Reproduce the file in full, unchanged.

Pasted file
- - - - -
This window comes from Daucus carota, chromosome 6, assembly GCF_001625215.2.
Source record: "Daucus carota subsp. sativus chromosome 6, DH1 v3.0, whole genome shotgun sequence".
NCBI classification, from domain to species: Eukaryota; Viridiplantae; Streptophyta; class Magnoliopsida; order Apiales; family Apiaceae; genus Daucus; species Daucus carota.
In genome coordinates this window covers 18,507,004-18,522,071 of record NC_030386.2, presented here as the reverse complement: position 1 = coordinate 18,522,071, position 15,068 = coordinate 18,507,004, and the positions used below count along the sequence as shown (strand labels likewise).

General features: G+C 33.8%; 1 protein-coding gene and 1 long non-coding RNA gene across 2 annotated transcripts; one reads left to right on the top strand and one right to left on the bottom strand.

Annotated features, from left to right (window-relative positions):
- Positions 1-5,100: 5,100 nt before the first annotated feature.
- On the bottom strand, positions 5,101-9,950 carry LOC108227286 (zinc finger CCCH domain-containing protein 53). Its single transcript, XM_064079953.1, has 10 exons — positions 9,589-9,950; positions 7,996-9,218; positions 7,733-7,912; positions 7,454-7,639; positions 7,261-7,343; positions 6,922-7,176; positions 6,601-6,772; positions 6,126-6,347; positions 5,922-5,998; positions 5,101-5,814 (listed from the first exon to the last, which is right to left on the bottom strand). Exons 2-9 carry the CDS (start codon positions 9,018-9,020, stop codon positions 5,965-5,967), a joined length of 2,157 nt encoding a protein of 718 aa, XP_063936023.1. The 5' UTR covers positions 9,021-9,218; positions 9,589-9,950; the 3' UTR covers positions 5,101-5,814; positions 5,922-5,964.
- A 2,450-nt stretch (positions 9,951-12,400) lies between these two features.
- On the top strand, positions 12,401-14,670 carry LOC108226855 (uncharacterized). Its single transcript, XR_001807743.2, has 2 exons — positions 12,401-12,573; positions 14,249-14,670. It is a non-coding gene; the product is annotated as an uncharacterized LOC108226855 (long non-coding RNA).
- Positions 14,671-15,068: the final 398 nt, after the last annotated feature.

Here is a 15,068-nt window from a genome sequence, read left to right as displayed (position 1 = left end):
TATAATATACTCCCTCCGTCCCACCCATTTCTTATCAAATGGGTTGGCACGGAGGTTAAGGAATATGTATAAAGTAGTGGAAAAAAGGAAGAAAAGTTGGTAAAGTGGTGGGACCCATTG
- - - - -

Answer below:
This window comes from Daucus carota, chromosome 6, assembly GCF_001625215.2.
Source record: "Daucus carota subsp. sativus chromosome 6, DH1 v3.0, whole genome shotgun sequence".
NCBI classification, from domain to species: Eukaryota; Viridiplantae; Streptophyta; class Magnoliopsida; order Apiales; family Apiaceae; genus Daucus; species Daucus carota.
In genome coordinates this window covers 18,507,004-18,522,071 of record NC_030386.2, presented here as the reverse complement: position 1 = coordinate 18,522,071, position 15,068 = coordinate 18,507,004, and the positions used below count along the sequence as shown (strand labels likewise).

General features: G+C 33.8%; 1 protein-coding gene and 1 long non-coding RNA gene across 2 annotated transcripts; one reads left to right on the top strand and one right to left on the bottom strand.

Annotated features, from left to right (window-relative positions):
- Positions 1-5,100: 5,100 nt before the first annotated feature.
- On the bottom strand, positions 5,101-9,950 carry LOC108227286 (zinc finger CCCH domain-containing protein 53). Its single transcript, XM_064079953.1, has 10 exons — positions 9,589-9,950; positions 7,996-9,218; positions 7,733-7,912; positions 7,454-7,639; positions 7,261-7,343; positions 6,922-7,176; positions 6,601-6,772; positions 6,126-6,347; positions 5,922-5,998; positions 5,101-5,814 (listed from the first exon to the last, which is right to left on the bottom strand). Exons 2-9 carry the CDS (start codon positions 9,018-9,020, stop codon positions 5,965-5,967), a joined length of 2,157 nt encoding a protein of 718 aa, XP_063936023.1. The 5' UTR covers positions 9,021-9,218; positions 9,589-9,950; the 3' UTR covers positions 5,101-5,814; positions 5,922-5,964.
- A 2,450-nt stretch (positions 9,951-12,400) lies between these two features.
- On the top strand, positions 12,401-14,670 carry LOC108226855 (uncharacterized). Its single transcript, XR_001807743.2, has 2 exons — positions 12,401-12,573; positions 14,249-14,670. It is a non-coding gene; the product is annotated as an uncharacterized LOC108226855 (long non-coding RNA).
- Positions 14,671-15,068: the final 398 nt, after the last annotated feature.

Here is a 15,068-nt window from a genome sequence, read left to right as displayed (position 1 = left end):
TATAATATACTCCCTCCGTCCCACCCATTTCTTATCAAATGGGTTGGCACGGAGGTTAAGGAATATGTATAAAGTAGTGGAAAAAAGGAAGAAAAGTTGGTAAAGTGGTGGGACCCATTG